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DISPARITIES IN PEDIATRIC INDIGENOUS SMOKING BEHAVIORS: A POPULATION-BASED STUDY

      TOPIC: Tobacco Cessation and Prevention
      TYPE: Original Investigations
      PURPOSE: Smoking prevalence in Indigenous North Americans is the highest of any ethnicity in the United States for adults and children. Smoking prevalence in Indigenous youth is estimated to be as high as 40%. Limited data suggests greater smoking prevalence in Indigenous youth; however, this data has not been described longitudinally and is limited to survey data. Understanding pediatric smoking behaviors is critical to ultimately create interventions to address smoking prevention in this critical disparity. Our objective is to define smoking prevalence, incidence, relapse, and cessation in a longitudinal cohort of pediatric Indigenous patients in Olmsted County, Minnesota from 2006 to 2019 included in the Rochester Epidemiology Project.
      METHODS: In a longitudinal cohort study of 899 Indigenous patients 85 were identified with pediatric data (age < 18 at any time from 2006 – 2019). Annual smoking status was abstracted with 95.0% accurate algorithm verified with manual audit of 13% of cohort. A total of 308 annual data points identifying smoking status over time were available for analysis. Smoking behaviors and demographics were reviewed and compared to an age and gender matched cohort representative of the general Olmsted County population. In the match cohort, 341 patients with data under age 18 were identified with 1198 annual data points.
      RESULTS: The annual proportion of Indigenous pediatric patients smoking commercial tobacco products varied from 11.1% to 57.1%, with an average smoking prevalence of 35.1%. Incidence was defined as conversion from never smoker to current in consecutive years, cessation was defined as conversion from current to former smoker in consecutive years, and relapse was defined as conversion from former to current smoker in consecutive years. There were 2 incident cases identified, with 7 cessation events (2.3% of all events) and 7 relapse events. The matched cohort annual proportion of smokers ranged from 4.0% to 17.5%, with an average smoking prevalence of 8.1%. There were 11 incident cases identified, 5 quit events (0.42% of all events), and 7 relapse events (0.58% of all events). Gender demographics of the two cohorts were similar.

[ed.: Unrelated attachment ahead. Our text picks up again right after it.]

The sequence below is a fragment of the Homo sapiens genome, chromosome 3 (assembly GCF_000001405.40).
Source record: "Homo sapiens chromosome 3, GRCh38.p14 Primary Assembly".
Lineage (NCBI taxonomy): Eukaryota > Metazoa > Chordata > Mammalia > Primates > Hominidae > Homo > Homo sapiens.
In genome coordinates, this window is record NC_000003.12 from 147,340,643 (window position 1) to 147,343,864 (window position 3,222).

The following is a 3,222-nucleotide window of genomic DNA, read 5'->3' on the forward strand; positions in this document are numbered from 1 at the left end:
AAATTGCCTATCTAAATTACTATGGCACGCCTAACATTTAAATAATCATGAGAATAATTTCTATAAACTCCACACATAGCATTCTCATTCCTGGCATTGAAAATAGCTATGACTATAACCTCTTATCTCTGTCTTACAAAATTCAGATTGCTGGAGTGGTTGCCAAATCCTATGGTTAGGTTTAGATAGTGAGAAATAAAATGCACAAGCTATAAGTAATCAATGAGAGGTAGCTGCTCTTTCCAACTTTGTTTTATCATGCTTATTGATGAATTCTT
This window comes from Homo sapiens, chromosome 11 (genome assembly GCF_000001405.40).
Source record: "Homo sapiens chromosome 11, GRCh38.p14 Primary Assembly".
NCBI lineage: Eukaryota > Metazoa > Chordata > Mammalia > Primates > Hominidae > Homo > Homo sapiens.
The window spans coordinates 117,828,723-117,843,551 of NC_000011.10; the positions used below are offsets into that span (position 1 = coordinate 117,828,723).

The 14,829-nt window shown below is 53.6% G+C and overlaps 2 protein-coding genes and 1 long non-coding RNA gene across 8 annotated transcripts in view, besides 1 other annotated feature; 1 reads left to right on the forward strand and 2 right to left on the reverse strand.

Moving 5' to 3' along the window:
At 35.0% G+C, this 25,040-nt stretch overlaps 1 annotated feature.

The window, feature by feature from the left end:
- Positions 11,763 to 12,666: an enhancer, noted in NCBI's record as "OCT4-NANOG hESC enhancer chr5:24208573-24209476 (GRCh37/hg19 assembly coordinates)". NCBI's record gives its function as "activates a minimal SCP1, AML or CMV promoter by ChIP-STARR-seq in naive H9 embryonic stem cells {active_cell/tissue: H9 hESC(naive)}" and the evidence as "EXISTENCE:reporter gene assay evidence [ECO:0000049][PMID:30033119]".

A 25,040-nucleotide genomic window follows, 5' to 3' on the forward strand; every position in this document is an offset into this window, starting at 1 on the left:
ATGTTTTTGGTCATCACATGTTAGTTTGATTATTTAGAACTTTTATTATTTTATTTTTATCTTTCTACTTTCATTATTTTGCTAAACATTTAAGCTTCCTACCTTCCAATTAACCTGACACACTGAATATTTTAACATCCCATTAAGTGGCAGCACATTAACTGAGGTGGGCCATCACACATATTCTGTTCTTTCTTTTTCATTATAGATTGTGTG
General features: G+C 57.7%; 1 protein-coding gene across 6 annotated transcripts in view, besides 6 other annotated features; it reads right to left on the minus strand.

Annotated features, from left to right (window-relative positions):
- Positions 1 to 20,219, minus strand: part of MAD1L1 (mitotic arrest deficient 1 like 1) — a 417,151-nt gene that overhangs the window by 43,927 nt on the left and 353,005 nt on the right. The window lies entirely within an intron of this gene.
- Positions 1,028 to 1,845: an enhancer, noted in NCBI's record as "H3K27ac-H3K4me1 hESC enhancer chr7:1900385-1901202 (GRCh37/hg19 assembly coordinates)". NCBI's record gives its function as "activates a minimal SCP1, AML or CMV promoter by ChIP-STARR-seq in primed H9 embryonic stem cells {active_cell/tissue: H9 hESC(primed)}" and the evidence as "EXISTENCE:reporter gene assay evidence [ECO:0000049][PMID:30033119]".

CONCLUSIONS: Indigenous pediatric patients in Olmsted County, Minnesota are more likely to smoke commercial tobacco products compared to an age and gender matched non-Indigenous cohort. Although there is a disparity in smoking prevalence, individuals in the Indigenous cohort were more likely to quit smoking than the matched cohort but had more relapse events as well. Limitations include lack of availability of vaping and electronic cigarette data, as this is the most popular inhaled substance by high school students currently.
      CLINICAL IMPLICATIONS: Indigenous pediatric patients are more likely to smoke with higher rates of cessation and relapse compared to a matched cohort.
      DISCLOSURES: No relevant relationships by Barbara Abbott, source=Web Response
      No relevant relationships by Yvonne Bui, source=Web Response
      No relevant relationships by Alanna Chamberlain, source=Web Response
      No relevant relationships by Jamie Felzer, source=Web Response
      No relevant relationships by Rachel Giblon, source=Web Response
      No relevant relationships by Cassie Kennedy, source=Web Response
      No relevant relationships by Christi Patten, source=Web Response
      No relevant relationships by Ann Rusk, source=Web Response